Dots - What Happened in the 1980s?

  • Dorfman

The life insurance industry takes great pride in its survival of the depression, although it seems to me that it was bailed out by government intervention.

  • I wonder if the time may come again, say if the prime rate goes to 38%, that the life insurance industry will need to be bailed out in some fashion.
  • I do not know what that fashion might be, but that is why I am curious about the nature of the discussions of April 1980.

--  Joseph Belth

1981 - SOA - The Life Insurance Business --- The View of Consumerists, Society of Actuaries - 18p

  • 1990-IB, NAIC Proceedings - Presentation By James P. Corcoran, Superintendent of Insurance, State of New York -Before the Insurance Committee of the Organization for Economic Cooperation and Development (OECD) - Paris, France - October 27, 1989 - (p868)
    • Until recently, Life insurance was regarded as a stable industry where little change took place, either in the policies offered to the public or in the regulatory environment in which insurers operated.
      • Investments, subject to strict qualitative and quantitative standards, were generally made for the long term in traditional vehicles such as bonds, stocks and mortgages.
    • Over the past decade, however, many revolutionary changes have taken place. Life insurers are now competing with banks and brokerage firms for a piece of the financial services pie.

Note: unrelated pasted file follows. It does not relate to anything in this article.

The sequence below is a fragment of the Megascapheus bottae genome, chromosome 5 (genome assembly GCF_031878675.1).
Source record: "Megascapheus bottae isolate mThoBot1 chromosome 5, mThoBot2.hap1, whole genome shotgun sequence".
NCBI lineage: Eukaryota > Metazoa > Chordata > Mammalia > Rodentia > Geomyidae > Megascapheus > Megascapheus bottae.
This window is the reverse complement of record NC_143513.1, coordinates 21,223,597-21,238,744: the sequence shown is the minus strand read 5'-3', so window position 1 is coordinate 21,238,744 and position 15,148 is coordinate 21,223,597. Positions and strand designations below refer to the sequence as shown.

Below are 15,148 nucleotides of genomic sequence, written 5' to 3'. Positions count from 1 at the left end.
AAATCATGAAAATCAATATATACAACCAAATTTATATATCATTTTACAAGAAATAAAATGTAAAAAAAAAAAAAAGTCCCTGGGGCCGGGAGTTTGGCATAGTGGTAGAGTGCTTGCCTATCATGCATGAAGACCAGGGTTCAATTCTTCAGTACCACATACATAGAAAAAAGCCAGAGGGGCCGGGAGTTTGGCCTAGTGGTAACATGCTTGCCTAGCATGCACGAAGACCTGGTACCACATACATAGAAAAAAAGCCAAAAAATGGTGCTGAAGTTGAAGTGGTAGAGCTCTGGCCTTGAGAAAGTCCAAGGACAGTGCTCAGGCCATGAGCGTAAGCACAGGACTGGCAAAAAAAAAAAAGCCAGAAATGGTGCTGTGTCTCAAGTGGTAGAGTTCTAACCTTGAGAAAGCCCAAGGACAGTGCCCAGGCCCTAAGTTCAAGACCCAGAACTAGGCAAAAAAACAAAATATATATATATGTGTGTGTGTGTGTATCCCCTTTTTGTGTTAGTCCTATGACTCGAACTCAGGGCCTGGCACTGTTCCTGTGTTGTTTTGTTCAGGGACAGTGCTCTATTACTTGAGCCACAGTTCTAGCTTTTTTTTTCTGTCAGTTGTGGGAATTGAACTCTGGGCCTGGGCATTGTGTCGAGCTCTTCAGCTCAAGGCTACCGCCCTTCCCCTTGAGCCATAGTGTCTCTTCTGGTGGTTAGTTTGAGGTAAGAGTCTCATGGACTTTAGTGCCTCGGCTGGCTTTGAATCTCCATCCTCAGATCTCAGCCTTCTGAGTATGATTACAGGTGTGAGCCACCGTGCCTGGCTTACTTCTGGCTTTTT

• Each player contends that it wants a "level playing field," but in fact seeks to gain some competitive advantage over the other.
      • Life insurers have been placing greater emphasis on financial services and educating their agents to be financial planners as well as life insurance experts.
    • Competition in financial services has resulted in the introduction of new products which offer a variety of investment incentives coupled with an insurance component.
      • Sophisticated consumers are bypassing the traditional life products for these new "interest-sensitive" products, many of which are backed by vehicles other: than the traditional bonds, stocks and mortgages.
      • High risk-high yield obligations, leased securities and futures contracts are now common components of the portfolios of our life companies.
    • All of these changes have, of course, added increased strains on the life insurance community

The 1980s ushered in the era of universal life policies.

  • While such universal life policy features as flexible premiums, current and guaranteed cost of insurance scales, guaranteed maturity funds and guaranteed maturity premiums added a few wrinkles to the calculation process, the fundamentals of generating policy reserves remained fairly intact.
  • In contrast, today’s products have become much more complex.

2013 01 - CIPR Newsletter